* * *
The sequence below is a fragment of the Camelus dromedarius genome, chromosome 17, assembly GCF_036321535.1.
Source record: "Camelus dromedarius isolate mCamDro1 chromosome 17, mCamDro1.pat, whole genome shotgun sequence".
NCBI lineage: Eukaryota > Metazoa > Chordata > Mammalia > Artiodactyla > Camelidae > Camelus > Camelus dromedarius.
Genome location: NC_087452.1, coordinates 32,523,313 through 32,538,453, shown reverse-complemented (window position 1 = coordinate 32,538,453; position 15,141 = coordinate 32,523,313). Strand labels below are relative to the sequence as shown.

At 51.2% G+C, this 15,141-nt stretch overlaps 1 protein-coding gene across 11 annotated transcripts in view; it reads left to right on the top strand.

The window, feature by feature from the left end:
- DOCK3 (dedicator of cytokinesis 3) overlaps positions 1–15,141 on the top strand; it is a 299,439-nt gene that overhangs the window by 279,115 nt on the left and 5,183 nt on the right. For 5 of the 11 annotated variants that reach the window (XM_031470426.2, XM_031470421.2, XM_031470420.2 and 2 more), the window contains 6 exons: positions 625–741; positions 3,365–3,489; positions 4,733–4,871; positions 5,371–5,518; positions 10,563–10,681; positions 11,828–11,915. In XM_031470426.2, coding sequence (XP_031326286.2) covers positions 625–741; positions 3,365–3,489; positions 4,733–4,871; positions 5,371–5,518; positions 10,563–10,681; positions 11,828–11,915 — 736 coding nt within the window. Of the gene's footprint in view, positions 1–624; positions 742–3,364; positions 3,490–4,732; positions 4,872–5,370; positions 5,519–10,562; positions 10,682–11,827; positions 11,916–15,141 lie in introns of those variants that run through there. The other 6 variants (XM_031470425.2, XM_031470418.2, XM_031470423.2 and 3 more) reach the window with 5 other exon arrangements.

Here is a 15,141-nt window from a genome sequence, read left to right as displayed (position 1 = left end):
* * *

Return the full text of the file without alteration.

The sequence below is a fragment of the Camelus dromedarius genome, chromosome 17, assembly GCF_036321535.1.
Source record: "Camelus dromedarius isolate mCamDro1 chromosome 17, mCamDro1.pat, whole genome shotgun sequence".
NCBI lineage: Eukaryota > Metazoa > Chordata > Mammalia > Artiodactyla > Camelidae > Camelus > Camelus dromedarius.
Genome location: NC_087452.1, coordinates 32,523,313 through 32,538,453, shown reverse-complemented (window position 1 = coordinate 32,538,453; position 15,141 = coordinate 32,523,313). Strand labels below are relative to the sequence as shown.

At 51.2% G+C, this 15,141-nt stretch overlaps 1 protein-coding gene across 11 annotated transcripts in view; it reads left to right on the top strand.

The window, feature by feature from the left end:
- DOCK3 (dedicator of cytokinesis 3) overlaps positions 1–15,141 on the top strand; it is a 299,439-nt gene that overhangs the window by 279,115 nt on the left and 5,183 nt on the right. For 5 of the 11 annotated variants that reach the window (XM_031470426.2, XM_031470421.2, XM_031470420.2 and 2 more), the window contains 6 exons: positions 625–741; positions 3,365–3,489; positions 4,733–4,871; positions 5,371–5,518; positions 10,563–10,681; positions 11,828–11,915. In XM_031470426.2, coding sequence (XP_031326286.2) covers positions 625–741; positions 3,365–3,489; positions 4,733–4,871; positions 5,371–5,518; positions 10,563–10,681; positions 11,828–11,915 — 736 coding nt within the window. Of the gene's footprint in view, positions 1–624; positions 742–3,364; positions 3,490–4,732; positions 4,872–5,370; positions 5,519–10,562; positions 10,682–11,827; positions 11,916–15,141 lie in introns of those variants that run through there. The other 6 variants (XM_031470425.2, XM_031470418.2, XM_031470423.2 and 3 more) reach the window with 5 other exon arrangements.

Here is a 15,141-nt window from a genome sequence, read left to right as displayed (position 1 = left end):